Seven months into 2023, Ukraine’s territorial gains are largely meaningless. Russia has made limited retreats, but such retreats often increase the advantage of the defender. They reduce the net casualties of the defensive forces and the limited gains of the attacker occur at the cost of higher casualties and losses of equipment. It is also far from clear that such offensives create opportunities for major breakthroughs. Slow, well-organized Russian fighting retreats do not defeat the defense as much as move it while clearly indicating the possible line of Ukrainian advance. The Ukrainian offensives are also doing major damage to the cities and toward where they are being fought, and the lack of serious gains and the casualties involved may well have a major impact on Ukrainian morale.

Counting on longer-range missiles and aircraft like the F-16 to give Ukraine the advantage may well only provoke escalation in kind, and Ukraine does not have the edge on the civil side and in economics that it has gotten from U.S., European, and other military aid. Both sides may find there are too many risks in attempting dramatic offensives with the forces they actually have at any given point in time, and seek to use new weapons and tactics to win without making major breakthroughs. New tactics and limited offensives will still only make comparatively minor gains before the other side adapts, and new weapons and equipment will have only limited impact and lead to ongoing losses on both sides.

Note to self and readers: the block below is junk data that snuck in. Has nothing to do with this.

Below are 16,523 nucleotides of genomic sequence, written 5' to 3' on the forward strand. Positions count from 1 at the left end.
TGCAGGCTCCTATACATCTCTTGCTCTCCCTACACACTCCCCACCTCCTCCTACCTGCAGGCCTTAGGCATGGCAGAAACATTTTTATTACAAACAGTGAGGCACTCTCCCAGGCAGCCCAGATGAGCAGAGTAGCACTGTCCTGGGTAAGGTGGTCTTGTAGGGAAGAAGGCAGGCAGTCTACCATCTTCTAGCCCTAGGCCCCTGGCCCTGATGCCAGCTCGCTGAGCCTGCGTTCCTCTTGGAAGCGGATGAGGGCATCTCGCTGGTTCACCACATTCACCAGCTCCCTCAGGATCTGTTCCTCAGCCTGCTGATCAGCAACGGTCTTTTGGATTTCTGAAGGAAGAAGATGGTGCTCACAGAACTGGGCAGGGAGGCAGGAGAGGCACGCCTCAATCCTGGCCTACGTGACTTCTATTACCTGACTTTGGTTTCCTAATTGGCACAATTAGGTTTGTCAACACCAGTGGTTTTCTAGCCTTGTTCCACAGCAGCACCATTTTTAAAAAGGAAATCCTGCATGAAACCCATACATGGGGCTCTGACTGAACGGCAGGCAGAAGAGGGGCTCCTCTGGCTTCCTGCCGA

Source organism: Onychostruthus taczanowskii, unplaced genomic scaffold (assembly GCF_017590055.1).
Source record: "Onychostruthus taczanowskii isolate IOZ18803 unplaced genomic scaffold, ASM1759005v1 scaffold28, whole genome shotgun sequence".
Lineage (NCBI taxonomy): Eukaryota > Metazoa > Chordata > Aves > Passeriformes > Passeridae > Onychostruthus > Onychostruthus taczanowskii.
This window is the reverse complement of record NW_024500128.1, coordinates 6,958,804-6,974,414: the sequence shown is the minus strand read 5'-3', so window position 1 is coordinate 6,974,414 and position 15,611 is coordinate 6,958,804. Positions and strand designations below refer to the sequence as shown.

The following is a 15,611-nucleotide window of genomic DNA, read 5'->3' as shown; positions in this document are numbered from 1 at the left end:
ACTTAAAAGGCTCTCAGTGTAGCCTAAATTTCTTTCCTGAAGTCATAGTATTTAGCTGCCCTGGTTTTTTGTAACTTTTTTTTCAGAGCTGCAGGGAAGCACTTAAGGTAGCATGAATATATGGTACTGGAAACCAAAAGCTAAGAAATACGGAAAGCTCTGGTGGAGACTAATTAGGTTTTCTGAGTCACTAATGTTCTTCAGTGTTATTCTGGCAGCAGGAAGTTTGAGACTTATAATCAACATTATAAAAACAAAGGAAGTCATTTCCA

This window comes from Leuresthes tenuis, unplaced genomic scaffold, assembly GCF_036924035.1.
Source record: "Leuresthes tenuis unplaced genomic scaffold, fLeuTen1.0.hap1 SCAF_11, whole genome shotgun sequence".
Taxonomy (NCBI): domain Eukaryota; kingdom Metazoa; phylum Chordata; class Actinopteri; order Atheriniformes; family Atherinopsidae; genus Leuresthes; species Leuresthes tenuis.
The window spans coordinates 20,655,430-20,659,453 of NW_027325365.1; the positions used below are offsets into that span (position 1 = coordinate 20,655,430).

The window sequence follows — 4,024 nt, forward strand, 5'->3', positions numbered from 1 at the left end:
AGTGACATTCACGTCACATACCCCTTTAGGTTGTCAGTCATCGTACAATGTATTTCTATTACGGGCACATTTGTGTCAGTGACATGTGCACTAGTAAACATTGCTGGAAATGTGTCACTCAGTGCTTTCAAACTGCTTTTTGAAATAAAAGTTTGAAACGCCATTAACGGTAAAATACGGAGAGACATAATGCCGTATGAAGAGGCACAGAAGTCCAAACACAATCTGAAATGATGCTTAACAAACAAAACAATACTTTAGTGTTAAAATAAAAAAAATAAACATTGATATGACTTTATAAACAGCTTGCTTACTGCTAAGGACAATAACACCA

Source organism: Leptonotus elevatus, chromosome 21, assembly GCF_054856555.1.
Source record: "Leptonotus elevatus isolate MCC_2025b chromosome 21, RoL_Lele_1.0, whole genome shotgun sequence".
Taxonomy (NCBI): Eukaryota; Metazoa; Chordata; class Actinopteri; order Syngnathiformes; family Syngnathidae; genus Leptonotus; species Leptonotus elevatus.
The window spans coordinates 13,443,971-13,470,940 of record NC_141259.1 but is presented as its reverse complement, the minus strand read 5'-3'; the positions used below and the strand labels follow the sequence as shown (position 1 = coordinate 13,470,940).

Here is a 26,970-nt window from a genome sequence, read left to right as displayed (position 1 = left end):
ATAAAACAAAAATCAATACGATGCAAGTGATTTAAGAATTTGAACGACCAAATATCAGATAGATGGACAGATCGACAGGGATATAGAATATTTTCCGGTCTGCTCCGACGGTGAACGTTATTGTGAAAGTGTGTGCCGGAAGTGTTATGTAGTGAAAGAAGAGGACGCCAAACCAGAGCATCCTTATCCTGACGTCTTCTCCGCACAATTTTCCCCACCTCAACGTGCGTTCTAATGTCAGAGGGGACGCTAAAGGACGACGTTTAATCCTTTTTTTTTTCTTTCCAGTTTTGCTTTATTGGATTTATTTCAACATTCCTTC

Ukraine takes constant civilian casualties and infrastructure losses where Russia does not. It now faces a crisis over Ukrainian grain exports and suffers constant civil damage and casualties. As for Russia, its gains in energy exports and in high technology and covert military imports show the idea that the West could give Ukraine a decisive advantage in applying sanctions is also anything but clear.

This does not mean the United States should give up on supporting Ukraine in its offensives. It does mean being very cautious about applying any outside pressure on Ukraine to attack, and it does mean taking the prospect of a much longer war into full consideration. Unless Russia’s political direction changes or it makes major new military blunders, the war may well go on into 2024 and beyond. Ukraine may currently have the advantage in morale, but both sides are learning from the fighting, and Ukraine will at best take time to absorb what remains a comparatively limited flow of armor, aircraft, and longer-range missiles and drones.

Grim as the prospect may be, the United States needs to work with NATO and its strategic partners to accept the possible need for a long war between Ukraine and Russia, a failure to achieve an end to the war that allows Ukraine to regain the all the territory it has lost in the fighting since 2021, and the need for years more of military and economic aid. It also means taking NATO’s need and plans to fight a new Cold War by rebuilding its longer-term warfighting and deterrent with total seriousness. One should always have hope, but hope is not by itself a winning strategy.

Anthony H. Cordesman

Anthony H. Cordesman

Former Emeritus Chair in Strategy